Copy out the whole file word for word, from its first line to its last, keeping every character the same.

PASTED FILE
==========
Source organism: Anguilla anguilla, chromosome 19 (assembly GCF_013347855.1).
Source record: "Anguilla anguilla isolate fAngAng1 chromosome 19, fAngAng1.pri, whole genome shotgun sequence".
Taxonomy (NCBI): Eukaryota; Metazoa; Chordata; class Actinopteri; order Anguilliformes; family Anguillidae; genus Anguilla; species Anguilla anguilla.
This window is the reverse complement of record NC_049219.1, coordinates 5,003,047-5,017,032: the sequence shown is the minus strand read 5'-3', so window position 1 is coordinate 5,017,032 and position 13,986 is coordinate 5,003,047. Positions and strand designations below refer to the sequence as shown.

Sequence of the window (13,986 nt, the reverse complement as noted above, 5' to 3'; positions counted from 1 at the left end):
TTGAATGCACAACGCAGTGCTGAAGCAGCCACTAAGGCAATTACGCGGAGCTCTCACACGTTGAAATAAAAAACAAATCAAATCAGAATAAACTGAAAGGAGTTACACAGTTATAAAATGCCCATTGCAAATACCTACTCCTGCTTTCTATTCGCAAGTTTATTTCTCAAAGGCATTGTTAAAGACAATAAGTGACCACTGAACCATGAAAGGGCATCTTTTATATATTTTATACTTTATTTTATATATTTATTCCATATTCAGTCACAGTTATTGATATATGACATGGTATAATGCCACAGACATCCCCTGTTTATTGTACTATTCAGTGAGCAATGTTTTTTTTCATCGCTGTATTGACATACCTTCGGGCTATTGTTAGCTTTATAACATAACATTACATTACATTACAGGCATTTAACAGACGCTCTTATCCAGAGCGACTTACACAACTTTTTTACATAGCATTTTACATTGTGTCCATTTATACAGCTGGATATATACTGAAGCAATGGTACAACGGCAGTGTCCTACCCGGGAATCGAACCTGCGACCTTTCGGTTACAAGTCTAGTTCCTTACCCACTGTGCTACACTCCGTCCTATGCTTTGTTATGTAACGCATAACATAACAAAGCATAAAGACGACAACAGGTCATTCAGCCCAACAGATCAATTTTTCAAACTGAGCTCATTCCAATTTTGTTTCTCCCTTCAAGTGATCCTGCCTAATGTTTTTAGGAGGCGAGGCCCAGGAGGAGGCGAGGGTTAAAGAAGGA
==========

Source organism: Anguilla anguilla, chromosome 19 (assembly GCF_013347855.1).
Source record: "Anguilla anguilla isolate fAngAng1 chromosome 19, fAngAng1.pri, whole genome shotgun sequence".
Taxonomy (NCBI): Eukaryota; Metazoa; Chordata; class Actinopteri; order Anguilliformes; family Anguillidae; genus Anguilla; species Anguilla anguilla.
This window is the reverse complement of record NC_049219.1, coordinates 5,003,047-5,017,032: the sequence shown is the minus strand read 5'-3', so window position 1 is coordinate 5,017,032 and position 13,986 is coordinate 5,003,047. Positions and strand designations below refer to the sequence as shown.

Sequence of the window (13,986 nt, the reverse complement as noted above, 5' to 3'; positions counted from 1 at the left end):
TTGAATGCACAACGCAGTGCTGAAGCAGCCACTAAGGCAATTACGCGGAGCTCTCACACGTTGAAATAAAAAACAAATCAAATCAGAATAAACTGAAAGGAGTTACACAGTTATAAAATGCCCATTGCAAATACCTACTCCTGCTTTCTATTCGCAAGTTTATTTCTCAAAGGCATTGTTAAAGACAATAAGTGACCACTGAACCATGAAAGGGCATCTTTTATATATTTTATACTTTATTTTATATATTTATTCCATATTCAGTCACAGTTATTGATATATGACATGGTATAATGCCACAGACATCCCCTGTTTATTGTACTATTCAGTGAGCAATGTTTTTTTTCATCGCTGTATTGACATACCTTCGGGCTATTGTTAGCTTTATAACATAACATTACATTACATTACAGGCATTTAACAGACGCTCTTATCCAGAGCGACTTACACAACTTTTTTACATAGCATTTTACATTGTGTCCATTTATACAGCTGGATATATACTGAAGCAATGGTACAACGGCAGTGTCCTACCCGGGAATCGAACCTGCGACCTTTCGGTTACAAGTCTAGTTCCTTACCCACTGTGCTACACTCCGTCCTATGCTTTGTTATGTAACGCATAACATAACAAAGCATAAAGACGACAACAGGTCATTCAGCCCAACAGATCAATTTTTCAAACTGAGCTCATTCCAATTTTGTTTCTCCCTTCAAGTGATCCTGCCTAATGTTTTTAGGAGGCGAGGCCCAGGAGGAGGCGAGGGTTAAAGAAGGA